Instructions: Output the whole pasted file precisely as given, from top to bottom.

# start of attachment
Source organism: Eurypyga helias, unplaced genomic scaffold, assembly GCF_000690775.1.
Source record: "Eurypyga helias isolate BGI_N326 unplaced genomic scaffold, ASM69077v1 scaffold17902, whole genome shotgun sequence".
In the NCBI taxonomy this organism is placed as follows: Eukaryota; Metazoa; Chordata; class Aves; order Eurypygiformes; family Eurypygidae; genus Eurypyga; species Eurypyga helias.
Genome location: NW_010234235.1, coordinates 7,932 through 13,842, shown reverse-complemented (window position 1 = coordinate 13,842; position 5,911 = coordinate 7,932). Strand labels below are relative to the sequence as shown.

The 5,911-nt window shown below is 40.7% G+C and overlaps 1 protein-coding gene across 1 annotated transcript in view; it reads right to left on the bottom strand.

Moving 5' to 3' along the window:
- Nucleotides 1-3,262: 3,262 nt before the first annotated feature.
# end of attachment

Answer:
Source organism: Eurypyga helias, unplaced genomic scaffold, assembly GCF_000690775.1.
Source record: "Eurypyga helias isolate BGI_N326 unplaced genomic scaffold, ASM69077v1 scaffold17902, whole genome shotgun sequence".
In the NCBI taxonomy this organism is placed as follows: Eukaryota; Metazoa; Chordata; class Aves; order Eurypygiformes; family Eurypygidae; genus Eurypyga; species Eurypyga helias.
Genome location: NW_010234235.1, coordinates 7,932 through 13,842, shown reverse-complemented (window position 1 = coordinate 13,842; position 5,911 = coordinate 7,932). Strand labels below are relative to the sequence as shown.

The 5,911-nt window shown below is 40.7% G+C and overlaps 1 protein-coding gene across 1 annotated transcript in view; it reads right to left on the bottom strand.

Moving 5' to 3' along the window:
- Nucleotides 1-3,262: 3,262 nt before the first annotated feature.